This was an interesting program, explaining who the United States Anti-Doping Agency (USADA) is and how they operate. It tells the story of how USADA reverse-engineered tetrahydrogestrinone (THG) from the remnants of an injection provided by a track coach. It also has segments where an anonymous body builder explained how and why he uses anabolic steroids in dosing cycles, and about the Bay Area Laboratory Co-operative (BALCO) scandal.
Of greatest interest to pro cycling fans is the interview with Jesus Manzano, a Spanish cyclist who had ridden for the Kelme team. This interview occurs at about the half-way point of the one hour documentary. He has given evidence about his own use of banned substances to investigators in Spain and Italy. Manzano's whereabouts were unknown for part of July, but he was reportedly hiding from the press at that time.
The documentary says nothing of the controversy surrounding Manzano's statements to investigators, but TDFblog has pointed to a number of articles that question Manzano's truthfulness and motives for testifying as he has.
Another cycling-related person interviewed in the documentary is Antoine Vayer, an exercise physiologist. Several websites describe Vayer as a trainer of the Festina Pro Cycling Team from 1995 to 1998. Vayer compares the performance of Tour riders from year-to-year, apparently looking for dramatic performance improvements that he finds difficult to believe are achieved naturally. The narrator says:
In the 2003 Tour de France, 15 riders generated more than 400 watts each. The year before, only the winner, Lance Armstrong, was in that league. While some have raised questions, Armstrong denies using drugs and has never been sanctioned.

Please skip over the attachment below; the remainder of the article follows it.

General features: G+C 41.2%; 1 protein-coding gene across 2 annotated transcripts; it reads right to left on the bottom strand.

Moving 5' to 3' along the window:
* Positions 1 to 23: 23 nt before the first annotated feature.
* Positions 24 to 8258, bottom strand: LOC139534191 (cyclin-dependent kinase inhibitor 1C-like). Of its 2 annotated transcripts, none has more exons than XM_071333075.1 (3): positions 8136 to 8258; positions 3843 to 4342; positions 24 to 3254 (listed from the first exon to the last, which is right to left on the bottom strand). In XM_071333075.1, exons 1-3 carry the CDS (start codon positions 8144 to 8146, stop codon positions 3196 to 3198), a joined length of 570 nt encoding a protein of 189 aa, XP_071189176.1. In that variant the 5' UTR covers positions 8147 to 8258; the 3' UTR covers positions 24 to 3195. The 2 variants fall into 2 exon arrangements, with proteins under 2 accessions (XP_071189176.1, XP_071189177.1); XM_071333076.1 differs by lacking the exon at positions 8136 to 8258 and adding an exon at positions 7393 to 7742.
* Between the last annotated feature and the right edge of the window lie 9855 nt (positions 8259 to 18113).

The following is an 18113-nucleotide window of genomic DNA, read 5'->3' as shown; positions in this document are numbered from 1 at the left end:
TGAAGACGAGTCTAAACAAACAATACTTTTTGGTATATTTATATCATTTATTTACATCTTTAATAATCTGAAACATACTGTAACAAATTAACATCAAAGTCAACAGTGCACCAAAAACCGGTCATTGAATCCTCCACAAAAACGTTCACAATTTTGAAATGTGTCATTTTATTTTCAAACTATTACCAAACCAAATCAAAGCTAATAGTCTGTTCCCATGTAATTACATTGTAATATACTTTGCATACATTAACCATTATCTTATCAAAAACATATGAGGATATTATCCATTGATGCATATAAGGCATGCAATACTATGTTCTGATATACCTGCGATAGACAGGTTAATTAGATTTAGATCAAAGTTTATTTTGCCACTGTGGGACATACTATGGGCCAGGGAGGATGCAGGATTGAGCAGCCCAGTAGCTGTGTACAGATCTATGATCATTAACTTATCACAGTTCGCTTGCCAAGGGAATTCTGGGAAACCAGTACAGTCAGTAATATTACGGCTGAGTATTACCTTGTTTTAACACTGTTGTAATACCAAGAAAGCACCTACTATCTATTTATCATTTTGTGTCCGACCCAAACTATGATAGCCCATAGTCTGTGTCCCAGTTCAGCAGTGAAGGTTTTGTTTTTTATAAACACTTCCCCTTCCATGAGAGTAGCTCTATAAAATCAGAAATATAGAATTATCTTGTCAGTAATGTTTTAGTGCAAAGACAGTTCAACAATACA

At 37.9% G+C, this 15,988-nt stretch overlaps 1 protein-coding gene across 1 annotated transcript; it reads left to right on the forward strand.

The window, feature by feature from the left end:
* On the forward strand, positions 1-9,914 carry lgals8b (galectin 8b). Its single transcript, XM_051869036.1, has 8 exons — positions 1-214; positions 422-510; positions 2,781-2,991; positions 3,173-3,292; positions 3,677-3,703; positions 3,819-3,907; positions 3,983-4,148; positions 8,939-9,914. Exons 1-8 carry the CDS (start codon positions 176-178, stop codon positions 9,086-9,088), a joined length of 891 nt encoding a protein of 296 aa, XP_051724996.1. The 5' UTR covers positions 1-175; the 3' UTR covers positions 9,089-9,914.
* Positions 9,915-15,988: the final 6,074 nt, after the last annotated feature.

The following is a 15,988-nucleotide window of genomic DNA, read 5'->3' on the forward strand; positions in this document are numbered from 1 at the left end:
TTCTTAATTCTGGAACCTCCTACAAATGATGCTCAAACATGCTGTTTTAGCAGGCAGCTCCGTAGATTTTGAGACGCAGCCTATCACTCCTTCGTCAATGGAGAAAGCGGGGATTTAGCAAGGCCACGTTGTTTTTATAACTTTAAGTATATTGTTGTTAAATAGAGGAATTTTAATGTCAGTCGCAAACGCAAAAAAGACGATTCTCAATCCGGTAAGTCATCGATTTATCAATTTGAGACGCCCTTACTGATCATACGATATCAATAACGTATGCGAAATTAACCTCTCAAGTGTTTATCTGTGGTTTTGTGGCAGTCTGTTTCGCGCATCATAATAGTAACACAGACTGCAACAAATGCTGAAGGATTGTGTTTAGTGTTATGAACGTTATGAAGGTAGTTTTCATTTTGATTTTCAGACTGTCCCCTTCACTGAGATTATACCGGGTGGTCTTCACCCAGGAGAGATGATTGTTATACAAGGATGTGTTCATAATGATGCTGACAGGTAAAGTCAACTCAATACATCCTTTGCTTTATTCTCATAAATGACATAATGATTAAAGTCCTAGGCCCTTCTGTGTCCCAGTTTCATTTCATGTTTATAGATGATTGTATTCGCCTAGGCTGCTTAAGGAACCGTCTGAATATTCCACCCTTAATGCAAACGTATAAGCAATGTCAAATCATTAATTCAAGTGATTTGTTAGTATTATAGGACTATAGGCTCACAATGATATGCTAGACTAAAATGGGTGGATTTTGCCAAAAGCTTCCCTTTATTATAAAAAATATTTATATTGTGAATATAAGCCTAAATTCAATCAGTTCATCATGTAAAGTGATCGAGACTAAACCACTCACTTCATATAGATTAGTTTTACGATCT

Antoine Vayer thinks the cyclists gaining on Armstrong couldn't be doing so without using drugs, and he believes that more riders will die from doping.
Toward the end of the documentary, it talks about technologies on the horizon such as gene doping where athletes would presumably use bio-engineering on their own bodies. Such techniques would be very difficult to detect, because they would result in changes at the sub-cellular level.
Near the end, the program discusses USADA's attempt to create a so-called non-analytical positive standard. USADA attempted to get Marion Jones and Tim Montgomery to confess to use of banned substances on the basis of circumstantial evidence obtained in the BALCO investigation. Lawers for these athletes are interviewed to provide some balance to these charges. Montgomery subsequently failed to make the U.S. Olympic Team. Jones qualified in the long jump and has not been charged with any violations by USADA.
"Doping to Win" doesn't treat illegal performance enhancement in Olympic-level and professional athletics as an open question. It presumes that the practice is wide spread. It provides little balance in that only two people who appear on camera (both lawyers for athletes under investigation) raise questions about the tactics that regulators are using in their investigations. If this was your only exposure to Olympic-level or professional sports, you could easily conclude that the people achieving victory today are quite likely to be taking illegal performance-enhancing drugs.
In the end, everyone who cares about this issue has to look at the information that's available to them and make their own judgement. This program would have me believe that performance-enhancing drugs are making substantial changes in the results that we could otherwise expect in many high level athletic competitions. I'm not prepared to jump to that conclusion.
However, I don't doubt that some athletes are engaging in doping and that USADA's testing techniques have uncovered some abuses. The information that "Doping to Win" provides about modern doping techniques and testing protocols is valuable and interesting.